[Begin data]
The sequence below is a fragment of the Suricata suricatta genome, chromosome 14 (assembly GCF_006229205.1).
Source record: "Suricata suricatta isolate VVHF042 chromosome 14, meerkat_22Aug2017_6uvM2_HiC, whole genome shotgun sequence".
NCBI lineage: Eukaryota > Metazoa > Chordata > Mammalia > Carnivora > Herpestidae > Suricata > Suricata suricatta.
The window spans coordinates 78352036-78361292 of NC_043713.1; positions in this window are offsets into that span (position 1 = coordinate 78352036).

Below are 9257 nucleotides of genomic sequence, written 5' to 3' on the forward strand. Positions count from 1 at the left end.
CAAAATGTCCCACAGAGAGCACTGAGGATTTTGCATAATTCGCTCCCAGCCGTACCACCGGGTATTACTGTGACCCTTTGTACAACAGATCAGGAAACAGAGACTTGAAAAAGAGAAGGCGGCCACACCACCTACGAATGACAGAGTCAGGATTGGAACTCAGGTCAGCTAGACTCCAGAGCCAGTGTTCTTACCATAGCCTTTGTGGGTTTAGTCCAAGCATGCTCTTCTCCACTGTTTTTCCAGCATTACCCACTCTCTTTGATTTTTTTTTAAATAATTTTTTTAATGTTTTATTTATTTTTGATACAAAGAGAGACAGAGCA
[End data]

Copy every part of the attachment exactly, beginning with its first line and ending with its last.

The sequence below is a fragment of the Suricata suricatta genome, chromosome 14 (assembly GCF_006229205.1).
Source record: "Suricata suricatta isolate VVHF042 chromosome 14, meerkat_22Aug2017_6uvM2_HiC, whole genome shotgun sequence".
NCBI lineage: Eukaryota > Metazoa > Chordata > Mammalia > Carnivora > Herpestidae > Suricata > Suricata suricatta.
The window spans coordinates 78352036-78361292 of NC_043713.1; positions in this window are offsets into that span (position 1 = coordinate 78352036).

Below are 9257 nucleotides of genomic sequence, written 5' to 3' on the forward strand. Positions count from 1 at the left end.
CAAAATGTCCCACAGAGAGCACTGAGGATTTTGCATAATTCGCTCCCAGCCGTACCACCGGGTATTACTGTGACCCTTTGTACAACAGATCAGGAAACAGAGACTTGAAAAAGAGAAGGCGGCCACACCACCTACGAATGACAGAGTCAGGATTGGAACTCAGGTCAGCTAGACTCCAGAGCCAGTGTTCTTACCATAGCCTTTGTGGGTTTAGTCCAAGCATGCTCTTCTCCACTGTTTTTCCAGCATTACCCACTCTCTTTGATTTTTTTTTAAATAATTTTTTTAATGTTTTATTTATTTTTGATACAAAGAGAGACAGAGCA